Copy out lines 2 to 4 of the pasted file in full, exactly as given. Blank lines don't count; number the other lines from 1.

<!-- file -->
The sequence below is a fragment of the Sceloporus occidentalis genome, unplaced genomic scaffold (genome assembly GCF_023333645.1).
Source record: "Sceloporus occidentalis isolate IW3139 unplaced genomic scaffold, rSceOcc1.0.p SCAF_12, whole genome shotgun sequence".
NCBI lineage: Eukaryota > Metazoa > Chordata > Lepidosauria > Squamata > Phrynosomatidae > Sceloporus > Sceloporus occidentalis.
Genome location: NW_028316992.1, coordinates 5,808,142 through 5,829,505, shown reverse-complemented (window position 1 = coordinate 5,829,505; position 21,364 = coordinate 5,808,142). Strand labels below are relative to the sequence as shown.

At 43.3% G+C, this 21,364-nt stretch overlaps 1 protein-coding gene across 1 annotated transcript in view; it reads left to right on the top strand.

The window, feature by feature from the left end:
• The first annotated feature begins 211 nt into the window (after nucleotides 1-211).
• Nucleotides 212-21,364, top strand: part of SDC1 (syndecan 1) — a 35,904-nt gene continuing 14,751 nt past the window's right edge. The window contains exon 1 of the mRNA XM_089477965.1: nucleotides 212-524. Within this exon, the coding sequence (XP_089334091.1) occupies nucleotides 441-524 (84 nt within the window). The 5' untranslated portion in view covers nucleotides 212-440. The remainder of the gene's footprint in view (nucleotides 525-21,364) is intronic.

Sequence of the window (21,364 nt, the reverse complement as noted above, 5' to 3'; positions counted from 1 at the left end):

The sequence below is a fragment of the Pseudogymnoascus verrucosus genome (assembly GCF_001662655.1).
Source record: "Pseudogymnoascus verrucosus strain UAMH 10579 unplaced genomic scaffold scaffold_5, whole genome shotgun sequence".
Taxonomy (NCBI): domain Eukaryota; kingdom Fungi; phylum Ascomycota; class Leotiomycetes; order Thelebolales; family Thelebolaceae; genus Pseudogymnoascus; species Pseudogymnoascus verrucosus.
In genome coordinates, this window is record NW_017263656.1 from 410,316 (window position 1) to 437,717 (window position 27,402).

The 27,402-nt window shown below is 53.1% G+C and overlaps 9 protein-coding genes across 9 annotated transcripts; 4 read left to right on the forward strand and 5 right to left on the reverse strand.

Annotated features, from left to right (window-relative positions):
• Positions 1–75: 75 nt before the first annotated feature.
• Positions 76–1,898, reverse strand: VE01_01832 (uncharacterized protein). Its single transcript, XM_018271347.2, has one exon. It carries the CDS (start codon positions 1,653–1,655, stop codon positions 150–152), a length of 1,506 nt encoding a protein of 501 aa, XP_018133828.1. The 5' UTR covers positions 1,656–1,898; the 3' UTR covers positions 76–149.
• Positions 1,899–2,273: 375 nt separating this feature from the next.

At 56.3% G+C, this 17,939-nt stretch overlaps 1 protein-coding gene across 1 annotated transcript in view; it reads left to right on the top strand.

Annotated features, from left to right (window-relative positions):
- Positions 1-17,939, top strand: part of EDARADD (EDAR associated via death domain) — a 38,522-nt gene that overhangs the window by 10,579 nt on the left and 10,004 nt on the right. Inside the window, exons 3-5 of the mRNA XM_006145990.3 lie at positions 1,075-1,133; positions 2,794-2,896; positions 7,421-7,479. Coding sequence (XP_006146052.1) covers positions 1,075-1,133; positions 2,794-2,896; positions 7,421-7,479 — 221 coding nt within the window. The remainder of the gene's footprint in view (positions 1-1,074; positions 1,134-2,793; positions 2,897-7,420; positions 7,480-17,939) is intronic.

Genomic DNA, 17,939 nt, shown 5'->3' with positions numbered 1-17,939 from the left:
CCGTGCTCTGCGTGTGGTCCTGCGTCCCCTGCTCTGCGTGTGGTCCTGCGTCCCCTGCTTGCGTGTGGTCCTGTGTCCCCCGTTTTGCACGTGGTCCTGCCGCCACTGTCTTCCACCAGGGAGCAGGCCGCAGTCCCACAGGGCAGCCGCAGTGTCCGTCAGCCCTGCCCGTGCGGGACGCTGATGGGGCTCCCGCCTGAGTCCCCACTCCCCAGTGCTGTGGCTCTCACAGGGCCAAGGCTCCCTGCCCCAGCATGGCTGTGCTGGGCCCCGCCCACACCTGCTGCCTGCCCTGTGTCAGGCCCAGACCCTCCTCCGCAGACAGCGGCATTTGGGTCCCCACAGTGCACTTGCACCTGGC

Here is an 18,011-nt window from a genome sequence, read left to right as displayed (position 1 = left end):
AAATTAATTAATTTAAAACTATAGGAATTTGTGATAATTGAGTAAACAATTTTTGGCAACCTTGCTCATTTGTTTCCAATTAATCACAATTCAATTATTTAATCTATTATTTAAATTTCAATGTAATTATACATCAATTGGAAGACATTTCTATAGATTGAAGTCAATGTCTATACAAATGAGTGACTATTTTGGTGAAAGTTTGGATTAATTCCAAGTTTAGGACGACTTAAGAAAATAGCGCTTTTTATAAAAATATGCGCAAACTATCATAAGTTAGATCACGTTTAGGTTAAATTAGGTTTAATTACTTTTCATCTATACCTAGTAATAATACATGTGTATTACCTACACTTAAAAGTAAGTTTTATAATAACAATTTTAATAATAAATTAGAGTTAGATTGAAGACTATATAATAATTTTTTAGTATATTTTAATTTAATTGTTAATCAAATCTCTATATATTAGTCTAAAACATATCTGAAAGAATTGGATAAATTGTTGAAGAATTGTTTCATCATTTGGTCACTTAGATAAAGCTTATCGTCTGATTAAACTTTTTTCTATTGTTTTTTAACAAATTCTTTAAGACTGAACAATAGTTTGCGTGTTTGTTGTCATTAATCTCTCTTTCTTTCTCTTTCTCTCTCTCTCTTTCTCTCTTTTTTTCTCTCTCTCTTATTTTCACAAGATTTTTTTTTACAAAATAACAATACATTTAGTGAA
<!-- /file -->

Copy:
Source record: "Sceloporus occidentalis isolate IW3139 unplaced genomic scaffold, rSceOcc1.0.p SCAF_12, whole genome shotgun sequence".
NCBI lineage: Eukaryota > Metazoa > Chordata > Lepidosauria > Squamata > Phrynosomatidae > Sceloporus > Sceloporus occidentalis.
Genome location: NW_028316992.1, coordinates 5,808,142 through 5,829,505, shown reverse-complemented (window position 1 = coordinate 5,829,505; position 21,364 = coordinate 5,808,142). Strand labels below are relative to the sequence as shown.